Reconciling Parts of Oneself
Someone once told me something that stuck deep: you can never go back. At the time, we were talking about returning to places that might have once felt like home, and how quickly that can shift. As you move, place to place or project to project, you change. And returning to a place you once were means trying to fit the version of you that you are now – the newer, fresher version – into a landscape that once housed the older model.
I had never felt this quite so strongly as when I returned to Edinburgh at the start of the summer. A city I’d lived in for six years, to work with a film festival I’d been at for nearly as many rounds, in a role I’d done before. It should have been like seamlessly slipping back into a role I’d played a hundred times over but I very quickly became aware of how out of step I felt. I retraced old routes of the beautiful winding city that is Edinburgh and felt like a stranger to the rhythms of the cobblestones. The only thing that felt in some way normal was the friends I saw in the time I was there, maybe because they were already expecting the slightly different version of Suzey. They were prepared and welcoming of any change – but the city was not so forgiving.
It felt strange, too, to feel so out of sync with a city that, in a sense, made me who I am. It was in Edinburgh that I became a writer. It was in Edinburgh that I made many of my lifelong friends. It was in Edinburgh that I grew into someone that would be capable of moving by themselves to a completely different continent.
It was also in Edinburgh that I took my first steps into what would become my career. It was in Edinburgh, and through the incredible guidance and mentorship of some of the people that I’ve had the pleasure to work with over the years, that I turned “well, I quite like films, I guess”, in 2014, into working nearly full-time in the industry, by 2019.
This disconnect from a city that was such an important part of my development also further confused my sense of self. If I took out the Edinburgh, having never felt quite at home in Aberdeen, where did that leave me? Never sure whether to describe myself as English, or Scottish, or British to start with, everything seemed that much more convoluted.
From Edinburgh, I again flew east, towards Finland. And there came the whole other part to the puzzle. Unlike my brothers, for one reason or another, I have always strongly identified with my Finnish side. When asked, I will pretty consistently describe myself as being half English/Scottish/British (chosen term typically depending on my mood, or the politics, on the day in question) and half Finnish. I have never lived there, never spending more than a few weeks out of the year in the country but I hold to my citizenship dearly and speak the language just as best as I can. Certainly, when people learn of my Finnish heritage, a look of understanding crosses their face.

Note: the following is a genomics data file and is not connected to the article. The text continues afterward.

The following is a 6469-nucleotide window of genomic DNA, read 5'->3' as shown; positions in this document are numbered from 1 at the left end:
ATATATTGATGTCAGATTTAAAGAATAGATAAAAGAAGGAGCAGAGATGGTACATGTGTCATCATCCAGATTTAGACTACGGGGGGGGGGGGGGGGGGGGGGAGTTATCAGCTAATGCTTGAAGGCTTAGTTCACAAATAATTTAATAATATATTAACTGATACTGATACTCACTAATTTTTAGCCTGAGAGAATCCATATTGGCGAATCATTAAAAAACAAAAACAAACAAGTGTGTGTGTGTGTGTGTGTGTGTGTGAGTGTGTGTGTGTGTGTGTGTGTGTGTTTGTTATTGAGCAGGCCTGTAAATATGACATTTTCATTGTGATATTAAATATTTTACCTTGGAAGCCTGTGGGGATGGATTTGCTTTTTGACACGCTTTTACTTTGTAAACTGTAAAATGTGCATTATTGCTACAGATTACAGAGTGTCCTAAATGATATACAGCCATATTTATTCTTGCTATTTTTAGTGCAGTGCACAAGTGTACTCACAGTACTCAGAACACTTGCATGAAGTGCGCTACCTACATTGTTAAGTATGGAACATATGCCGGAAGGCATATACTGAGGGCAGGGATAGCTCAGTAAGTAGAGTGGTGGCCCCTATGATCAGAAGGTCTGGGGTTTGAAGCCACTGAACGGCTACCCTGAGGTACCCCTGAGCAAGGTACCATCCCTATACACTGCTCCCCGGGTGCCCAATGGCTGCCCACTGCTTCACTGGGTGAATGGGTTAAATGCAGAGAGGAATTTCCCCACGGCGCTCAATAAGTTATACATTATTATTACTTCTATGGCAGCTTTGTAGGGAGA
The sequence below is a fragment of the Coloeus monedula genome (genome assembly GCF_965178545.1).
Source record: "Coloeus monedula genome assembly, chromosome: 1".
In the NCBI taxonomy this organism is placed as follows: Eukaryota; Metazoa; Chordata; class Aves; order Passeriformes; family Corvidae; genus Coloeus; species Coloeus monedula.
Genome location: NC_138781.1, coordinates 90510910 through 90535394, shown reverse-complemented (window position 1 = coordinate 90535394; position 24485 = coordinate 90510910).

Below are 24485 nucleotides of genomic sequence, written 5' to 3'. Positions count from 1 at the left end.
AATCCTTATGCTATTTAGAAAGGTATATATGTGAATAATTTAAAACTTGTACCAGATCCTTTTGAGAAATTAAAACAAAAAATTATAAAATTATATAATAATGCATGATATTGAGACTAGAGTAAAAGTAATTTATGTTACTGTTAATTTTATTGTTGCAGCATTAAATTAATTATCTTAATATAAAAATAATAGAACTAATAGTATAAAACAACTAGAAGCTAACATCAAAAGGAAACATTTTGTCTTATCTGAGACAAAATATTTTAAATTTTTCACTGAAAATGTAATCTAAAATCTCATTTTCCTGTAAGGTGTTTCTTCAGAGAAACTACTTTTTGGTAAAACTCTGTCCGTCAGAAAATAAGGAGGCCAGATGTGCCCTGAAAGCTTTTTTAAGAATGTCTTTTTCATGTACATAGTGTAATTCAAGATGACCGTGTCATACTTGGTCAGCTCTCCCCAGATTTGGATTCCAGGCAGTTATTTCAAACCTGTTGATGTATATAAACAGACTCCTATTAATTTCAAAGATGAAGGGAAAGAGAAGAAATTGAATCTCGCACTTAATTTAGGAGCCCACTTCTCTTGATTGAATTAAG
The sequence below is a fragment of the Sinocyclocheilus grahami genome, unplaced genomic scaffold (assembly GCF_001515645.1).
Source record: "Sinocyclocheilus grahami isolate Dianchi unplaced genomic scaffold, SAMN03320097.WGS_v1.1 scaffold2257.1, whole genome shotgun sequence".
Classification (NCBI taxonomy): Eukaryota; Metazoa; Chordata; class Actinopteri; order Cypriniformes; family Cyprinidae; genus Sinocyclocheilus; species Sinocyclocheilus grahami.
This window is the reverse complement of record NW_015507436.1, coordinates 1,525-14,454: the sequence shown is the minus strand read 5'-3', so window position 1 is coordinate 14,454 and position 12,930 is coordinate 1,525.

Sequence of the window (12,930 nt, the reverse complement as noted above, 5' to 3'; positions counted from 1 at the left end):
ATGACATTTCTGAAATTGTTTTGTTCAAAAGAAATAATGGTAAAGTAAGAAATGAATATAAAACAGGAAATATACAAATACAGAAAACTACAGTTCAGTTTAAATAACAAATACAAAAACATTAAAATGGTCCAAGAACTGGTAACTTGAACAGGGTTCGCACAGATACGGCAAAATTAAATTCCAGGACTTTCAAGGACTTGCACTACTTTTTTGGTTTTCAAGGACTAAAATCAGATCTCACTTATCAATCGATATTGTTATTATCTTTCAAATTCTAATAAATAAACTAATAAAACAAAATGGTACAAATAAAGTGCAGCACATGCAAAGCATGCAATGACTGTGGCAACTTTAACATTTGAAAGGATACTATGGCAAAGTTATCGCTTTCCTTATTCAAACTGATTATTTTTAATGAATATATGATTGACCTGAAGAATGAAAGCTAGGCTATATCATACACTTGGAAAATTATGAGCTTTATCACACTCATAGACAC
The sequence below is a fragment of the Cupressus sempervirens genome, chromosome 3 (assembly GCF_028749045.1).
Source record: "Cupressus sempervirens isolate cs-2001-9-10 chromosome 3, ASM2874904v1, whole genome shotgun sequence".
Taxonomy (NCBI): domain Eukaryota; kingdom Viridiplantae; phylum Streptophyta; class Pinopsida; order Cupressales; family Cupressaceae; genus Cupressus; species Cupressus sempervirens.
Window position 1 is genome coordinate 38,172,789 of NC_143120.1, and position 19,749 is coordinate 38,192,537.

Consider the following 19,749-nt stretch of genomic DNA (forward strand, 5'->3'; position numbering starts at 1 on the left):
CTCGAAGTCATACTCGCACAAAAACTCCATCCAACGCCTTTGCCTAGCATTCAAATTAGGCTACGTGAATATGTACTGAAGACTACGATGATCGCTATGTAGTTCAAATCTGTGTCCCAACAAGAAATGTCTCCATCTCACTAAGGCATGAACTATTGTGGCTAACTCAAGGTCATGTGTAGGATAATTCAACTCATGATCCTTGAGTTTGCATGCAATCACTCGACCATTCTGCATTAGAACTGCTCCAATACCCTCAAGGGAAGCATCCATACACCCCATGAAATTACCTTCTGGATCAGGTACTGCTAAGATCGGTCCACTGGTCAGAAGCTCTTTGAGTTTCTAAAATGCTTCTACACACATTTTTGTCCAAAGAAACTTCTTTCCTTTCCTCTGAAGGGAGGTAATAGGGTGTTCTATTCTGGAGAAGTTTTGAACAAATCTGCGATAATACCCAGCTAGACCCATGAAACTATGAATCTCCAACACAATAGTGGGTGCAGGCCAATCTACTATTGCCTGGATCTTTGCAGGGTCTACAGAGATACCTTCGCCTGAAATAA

“Ah,” they say. “That’s it.”
My accent may be hard to place, shifting and assimilating so much that I have gone from such extremes as being mistaken as being from the Highlands one month to the U.S. the next, but I do look incredibly Nordic. (This comes both from my English/Scottish/British side as it does my Finnish but that’s a story for another day).
Perhaps it is my relationship with my mother that roots me so deeply into my Finnish side. Being as close to her as I am, maybe that’s what makes it so important to me that I do not lose that. I said as much to her this summer, after attending my cousin’s wedding, the first Finnish family event I’ve been to in living memory. I was determined not to lose this link: not my language, not my citizenship, and, fundamentally, not the relationship with what relatives I have there.
I danced with my cousin at her wedding and a look crossed upon both of our faces at how surreal it was. We had not spent time together as adults, ever. The last time I’d seen her, I’d been an awkward pre-teen with a penchant for bright red skinny jeans. (God, I wish I could go back in time and burn those things, I really do).
There are parts of ourselves that we carry with us that are always present and there are parts that once were, and no longer are. At one time, Edinburgh was home, but now it is not. I once lived in Aberdeen but it was never really home. I am Finnish but I am also English/Scottish/British, or some combination of the lot.
We are all many things. I am a writer, and a film industry professional, and a very amateur tap dancer. I am a daughter, and a sister, and an aunt, and a friend. I am more than I was yesterday and less than I will be tomorrow, or next week, or next year.
We can’t go back. But would we really want to?